As usual, I've been kept incredibly busy around here, but my time off is my own. Still, I expect that to become busier as well. I was recently contacted by a former colleague who is writing a book. I can't give up the topic (sheesh, I feel like a spy at this point… so many secrets). Anyway, it's catering to a Gen X audience, so he's looking to me to help write it. We used to work together at Reach Media, Inc. (BAW) and he always liked the material I wrote. When I wrote correspondence on behalf of Tom [Joyner], my colleague felt that I captured his voice well, and he believes that I can do the same with him. He sent me some outlines, and now that I've got my freelance assignments turned in, it's time to get busy.

With the new demand on my schedule I've had to scale back my freelance work. I came dangerously close to becoming a love & dating contributor for Askmen.com, but I didn't feel like the price was right since they'd retain the rights to the work. Also, I've pretty much let the Y:L Magazine site run itself (on RSS feeds and contributors). Finally, I told my editor at WHERE Dallas that I am only able to commit to one article per month — I used to write two. By itself it doesn't seem like a lot of work, but when you have to do interviews, site checks, and gather press materials, it can get to be overwhelming. But, I've written for them since my senior year at SMU and I'm not ready to sever the relationship. I'll continue to write the "Here & Now: Shopping" section… and now a book.

How exciting!

July 11, 2006: A Battle of wits

When I interviewed for this position I had quiet doubts in the back of my mind suggesting that perhaps Fort Knox wasn't where I wanted to be since I wouldn't be working in media anymore. I'm very good at denial, and I pretended those doubts weren't there. However, it didn't take very long for me to start feeling moody about the situation and wonder if I'd made a mistake.

Was a fantastic starting salary, bonuses, and benefits enough to keep me motivated to write tirelessly about security? Why would it not be. It's not like that's all I am responsible for. True enough security is what Fort Knox is about and everything I touch will be related to that common theme, but so far I've worked on an internal ad campaign, designed a new direct mail template reps will share with clients, written several pieces of corporate communication that were deployed globally, and put together a mini-site to help our telemarketers in the Philippines. I don't have a boring job.

As I type, I'm sure my boss is cooking up some kind of campaign or initiative for me to design and implement, and thank heavens for that. Perhaps I'll be so busy building a portfolio that I won't notice I'm addressing a topic I never thought about until I started working here.

I felt restless yesterday and daydreamed about working for Universal Music. However, I know enough about the industry to understand that the job I'd want at a label goes to the person who starts out as an unpaid intern in their sophomore year, and then only lands a paying position after graduation. I already knew technology wasn't as glamorous as media… That is, unless you're working for Danger right now, who is in the midst of launching the Sidekick 3, which I want very badly.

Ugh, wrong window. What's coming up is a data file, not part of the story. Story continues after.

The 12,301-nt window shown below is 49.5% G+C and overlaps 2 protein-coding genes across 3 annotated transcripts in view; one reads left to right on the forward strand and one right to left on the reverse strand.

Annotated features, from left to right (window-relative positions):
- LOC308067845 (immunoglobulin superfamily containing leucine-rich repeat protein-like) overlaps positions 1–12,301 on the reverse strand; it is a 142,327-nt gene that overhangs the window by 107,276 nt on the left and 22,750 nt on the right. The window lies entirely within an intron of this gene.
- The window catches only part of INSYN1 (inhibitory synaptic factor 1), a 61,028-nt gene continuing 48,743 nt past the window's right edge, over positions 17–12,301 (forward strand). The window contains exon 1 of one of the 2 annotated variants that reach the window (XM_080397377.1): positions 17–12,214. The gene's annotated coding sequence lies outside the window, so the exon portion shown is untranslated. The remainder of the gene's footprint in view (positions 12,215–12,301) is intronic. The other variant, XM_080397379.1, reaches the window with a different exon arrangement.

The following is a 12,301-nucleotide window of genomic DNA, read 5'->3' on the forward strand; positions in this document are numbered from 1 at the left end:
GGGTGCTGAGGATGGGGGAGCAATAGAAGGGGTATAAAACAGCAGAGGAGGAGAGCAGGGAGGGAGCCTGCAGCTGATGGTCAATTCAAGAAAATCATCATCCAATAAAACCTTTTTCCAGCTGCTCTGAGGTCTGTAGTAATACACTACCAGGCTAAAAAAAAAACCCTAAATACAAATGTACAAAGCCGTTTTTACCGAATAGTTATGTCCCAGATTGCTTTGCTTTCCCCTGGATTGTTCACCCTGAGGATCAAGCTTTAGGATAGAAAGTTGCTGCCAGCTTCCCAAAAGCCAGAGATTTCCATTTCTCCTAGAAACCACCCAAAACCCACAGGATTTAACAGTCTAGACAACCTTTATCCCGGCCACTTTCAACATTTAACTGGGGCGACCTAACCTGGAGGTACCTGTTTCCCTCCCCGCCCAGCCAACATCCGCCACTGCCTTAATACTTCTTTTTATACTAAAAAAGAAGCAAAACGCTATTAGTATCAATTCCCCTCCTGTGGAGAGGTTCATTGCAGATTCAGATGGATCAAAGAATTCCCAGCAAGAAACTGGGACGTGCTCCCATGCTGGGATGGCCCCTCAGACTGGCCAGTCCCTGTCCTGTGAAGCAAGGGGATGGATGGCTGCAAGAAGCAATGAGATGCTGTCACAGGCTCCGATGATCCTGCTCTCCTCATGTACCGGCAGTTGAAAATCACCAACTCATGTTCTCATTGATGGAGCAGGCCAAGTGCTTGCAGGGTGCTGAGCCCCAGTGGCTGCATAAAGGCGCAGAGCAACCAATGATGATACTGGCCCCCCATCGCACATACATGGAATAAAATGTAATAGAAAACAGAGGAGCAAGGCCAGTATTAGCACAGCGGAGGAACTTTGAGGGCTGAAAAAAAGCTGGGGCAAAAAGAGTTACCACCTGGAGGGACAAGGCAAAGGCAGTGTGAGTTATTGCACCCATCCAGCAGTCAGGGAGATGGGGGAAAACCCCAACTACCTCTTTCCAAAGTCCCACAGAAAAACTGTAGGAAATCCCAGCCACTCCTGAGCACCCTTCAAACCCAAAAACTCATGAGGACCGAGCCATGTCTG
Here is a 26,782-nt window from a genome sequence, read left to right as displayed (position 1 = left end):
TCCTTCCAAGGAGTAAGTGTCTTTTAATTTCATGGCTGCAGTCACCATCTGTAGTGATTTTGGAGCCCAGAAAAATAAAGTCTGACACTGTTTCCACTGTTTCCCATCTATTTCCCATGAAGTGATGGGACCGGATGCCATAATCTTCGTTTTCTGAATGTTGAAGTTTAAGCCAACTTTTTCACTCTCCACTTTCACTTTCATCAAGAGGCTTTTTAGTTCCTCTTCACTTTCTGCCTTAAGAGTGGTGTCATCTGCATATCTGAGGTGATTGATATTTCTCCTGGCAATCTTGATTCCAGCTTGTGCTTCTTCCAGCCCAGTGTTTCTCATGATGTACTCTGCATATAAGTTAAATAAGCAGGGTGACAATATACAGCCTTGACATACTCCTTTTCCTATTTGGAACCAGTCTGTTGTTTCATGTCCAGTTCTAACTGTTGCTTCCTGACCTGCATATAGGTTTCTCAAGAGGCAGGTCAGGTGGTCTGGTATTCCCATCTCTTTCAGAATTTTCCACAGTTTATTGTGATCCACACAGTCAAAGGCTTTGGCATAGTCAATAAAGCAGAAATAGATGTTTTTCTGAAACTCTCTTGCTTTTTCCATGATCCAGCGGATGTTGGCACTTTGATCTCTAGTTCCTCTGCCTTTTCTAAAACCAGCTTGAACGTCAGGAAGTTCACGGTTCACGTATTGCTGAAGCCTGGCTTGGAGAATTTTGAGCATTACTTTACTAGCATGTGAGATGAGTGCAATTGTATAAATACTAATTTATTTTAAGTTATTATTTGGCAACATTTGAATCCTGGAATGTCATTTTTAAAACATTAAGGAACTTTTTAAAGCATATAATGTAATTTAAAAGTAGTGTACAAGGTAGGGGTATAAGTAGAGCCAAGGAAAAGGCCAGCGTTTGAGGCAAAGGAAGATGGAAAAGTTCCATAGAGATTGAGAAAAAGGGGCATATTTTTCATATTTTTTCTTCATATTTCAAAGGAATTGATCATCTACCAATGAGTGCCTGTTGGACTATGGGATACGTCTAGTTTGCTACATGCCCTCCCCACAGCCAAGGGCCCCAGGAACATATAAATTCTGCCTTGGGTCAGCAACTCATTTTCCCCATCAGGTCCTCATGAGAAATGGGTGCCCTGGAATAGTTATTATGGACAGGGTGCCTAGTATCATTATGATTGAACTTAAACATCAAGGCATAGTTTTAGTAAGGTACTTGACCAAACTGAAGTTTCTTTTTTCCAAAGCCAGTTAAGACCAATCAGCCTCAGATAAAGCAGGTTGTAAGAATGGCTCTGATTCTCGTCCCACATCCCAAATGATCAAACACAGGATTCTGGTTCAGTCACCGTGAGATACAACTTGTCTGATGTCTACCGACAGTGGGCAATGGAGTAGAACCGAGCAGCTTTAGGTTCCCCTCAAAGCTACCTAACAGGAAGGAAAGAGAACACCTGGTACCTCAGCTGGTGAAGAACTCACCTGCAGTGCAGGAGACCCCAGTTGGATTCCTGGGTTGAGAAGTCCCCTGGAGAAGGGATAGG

I woke up today feeling better about my job choice. It's the right move for where I want to be. Whenever I choose to leave here (better yet, if I get recruited, ha hah) I'll have an arsenal of skills that I wouldn't have otherwise had. A part of me hopes that the media industry will still have a place for me then.

On a final note, look for me in this quarter's SMU Magazine. I was interviewed as part of a feature on former DC editors.

June 28, 2006

The view from Fort Knox
Well, I'm finally settling into my role here at Fort Knox. Today my team got together and took me to California Pizza Kitchen for my welcome lunch. Even though I've been working and interacting with them since last Monday, it was a good opportunity to get to know them all. I'm part of a pretty lively group and everyone is full of personality. Lunchtime convo ran the gamut from global warming to the ingredients in dietary supplements to letting your kid dye his hair purple if he wants to.

I joked that I must write a pretty mean résumé to come from updating websites to designing small ad campaigns. Oh yes, you read that right. A last-minute promotion came about and there wasn't enough time to consult with our agency on creative elements, so I'm doing them. Granted, I'm working from templates, but I have a good degree of latitude when it comes to messaging and copy. I'm also choosing stock photography for upcoming projects.

New projects, new perspectives
Along with those duties, I've been working on executive communication and consulting with another team to work on their e-mail templates. Not far down the road I'll be working with a third-party marketing agency, playing editor on a book that complements one of our products, and sending out two large-scale e-mail campaigns to our affiliates. Next week I'm headed to Santa Clara, California, to meet the other half of my team. I'm bringing my camera since I've never been to California before.